Tuesday, February 18, 2014

ASIC gives up on Offset Alpine mystery | The Australian

ASIC gives up on Offset Alpine mystery | The Australian

THE corporate regulator has given up
the fight to uncover the mystery of who owned a secret parcel of Offset
Alpine shares that soared in value after a fire at the company's
printing plant in 1993 - one of the biggest corporate scandals in recent

The Australian Securities & Investments Commission has decided
to end overseas court cases and its wider investigation into deceased
stockbroker Rene Rivkin, businessman Trevor Kennedy and former Labor
politician Graham Richardson.

After the death of Rivkin in 2005,
Mr Kennedy, a former Qantas director, and Mr Richardson, an ALP
powerbroker, became the focus of the legal pursuit.

In recent years, ASIC had tried, unsuccessfully, to obtain documents which may have linked offshore companies to Mr Kennedy.

decision to end its legal actions leaves Mr Richardson and Mr Kennedy
in the clear. Both have always denied ownership of the parcel of shares.

ASIC will not recommend any criminal charges be laid and no fines will be imposed.

The backdown comes after ASIC spent millions of dollars on a global
hunt in countries such as England, Switzerland, the Bahamas and the Isle
of Man in a bid to determine whether it could gather enough evidence to
lay charges of perjury or other civil charges relating to the
shareholding. But in a recent court judgment obtained by The Weekend
Australian, ASIC was criticised in one legal action for changing its
position, which was described as "at best, highly confused, inconsistent
and deeply unsatisfactory on the papers".


The opening scene – be it fact or fiction – is Christmas Eve 1993; an
old printing plant in Silverwater goes up in smoke. It’s one of those
rare nights in the year the presses aren’t running, so there’s no one at
work to put out the fire. The thermal alarm is triggered at 11.04 pm,
and five minutes later, by the time the first engine arrives, the blaze
is so fierce it’s too late to stop it. With wooden pallets, rolls of
paper and gallons of flammable solvents to fuel the conflagration,
orange flames light up the sky for miles around. By daybreak, the roof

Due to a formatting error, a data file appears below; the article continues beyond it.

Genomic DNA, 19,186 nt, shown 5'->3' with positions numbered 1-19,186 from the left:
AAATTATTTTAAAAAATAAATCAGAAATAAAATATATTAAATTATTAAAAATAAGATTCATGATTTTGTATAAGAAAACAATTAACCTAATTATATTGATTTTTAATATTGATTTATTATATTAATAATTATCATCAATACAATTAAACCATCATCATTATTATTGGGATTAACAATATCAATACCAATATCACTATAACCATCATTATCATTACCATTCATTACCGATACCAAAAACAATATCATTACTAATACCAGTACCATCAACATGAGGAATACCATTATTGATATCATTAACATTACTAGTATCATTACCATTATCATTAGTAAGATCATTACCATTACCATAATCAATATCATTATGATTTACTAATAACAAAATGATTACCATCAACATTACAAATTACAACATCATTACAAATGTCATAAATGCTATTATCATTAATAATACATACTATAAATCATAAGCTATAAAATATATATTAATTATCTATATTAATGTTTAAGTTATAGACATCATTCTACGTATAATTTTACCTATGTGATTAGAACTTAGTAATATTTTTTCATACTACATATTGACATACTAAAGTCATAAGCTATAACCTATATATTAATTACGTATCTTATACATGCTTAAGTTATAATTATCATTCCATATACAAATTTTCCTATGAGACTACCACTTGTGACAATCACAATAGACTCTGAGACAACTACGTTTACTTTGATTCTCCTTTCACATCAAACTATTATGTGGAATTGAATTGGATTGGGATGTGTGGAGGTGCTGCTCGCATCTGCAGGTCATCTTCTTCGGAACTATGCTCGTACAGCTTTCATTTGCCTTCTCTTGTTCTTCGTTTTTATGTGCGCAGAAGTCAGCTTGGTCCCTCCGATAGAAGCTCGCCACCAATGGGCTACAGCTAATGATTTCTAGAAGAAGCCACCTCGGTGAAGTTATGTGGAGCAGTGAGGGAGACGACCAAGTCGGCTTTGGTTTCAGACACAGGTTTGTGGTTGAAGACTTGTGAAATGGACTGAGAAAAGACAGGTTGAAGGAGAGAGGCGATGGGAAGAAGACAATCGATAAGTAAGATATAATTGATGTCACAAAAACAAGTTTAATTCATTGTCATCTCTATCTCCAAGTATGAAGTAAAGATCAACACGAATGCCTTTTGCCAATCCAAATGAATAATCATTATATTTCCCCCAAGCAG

has collapsed and $3 million worthf of printing plant has been

In the aftermath, anyone who is lucky enough to hold
Offset Alpine shares gets a lovely Christmas present, because the
antiquated presses are insured for more than ten times their actual
value. Two months before the fire, the company has upgraded its
insurance policy and taken out new-for-old cover that indemnifies it for
loss of profits. The eventual payout from the disaster will come to $53
million, or more than three times what a small company controlled by
Rene Rivkin has just paid Kerry Packer for the whole shebang.

the scene is set for 16 years of action in which police and journalists
in Sydney try to solve two big mysteries. The first: Was the fire
deliberately lit and if so who was responsible? And the second: Who has
made money out of the rocketing share price and, in particular, who owns
a secret parcel of stock worth $26 million that is held by a couple of
Swiss banks.


In the first few days after
the fire it became clear that arson would be impossible to prove,
because the damage was so great that any potential evidence had been
destroyed. The police informed the NSW State Coroner that the factory’s
intruder alarm had not been working, but also reported no sign of forced
entry and no trace of accelerants. As far as could be divined, the fire
had started in a metal bin containing chicken bones and solvent-soaked
rags. In the afternoon before the fire, there had been a barbecue on the
factory floor; it was possible that smouldering ashes had been tipped
into the bin and that these had started the blaze.

the official police report revealed that an anonymous note had been sent
to the insurance company’s fire investigator. Typewritten on one sheet
of paper, it pointed a finger at “the owner’s father” at Offset Alpine
and claimed a similar blaze had destroyed his El Telegraph
Lebanese newspaper in Marrickville a decade earlier. This person was
identified as the ALP powerbroker Eddie Obeid, who had been offered the
company by Packer before the sale to Rivkin and whose son Paul was a
director, but who did not in fact own any shares.



Graham "Operation Wallah" Richardson has form. And so it is little surprise that he is still gilding the lily for Thomson and the rest of the ALP / unionist scum.

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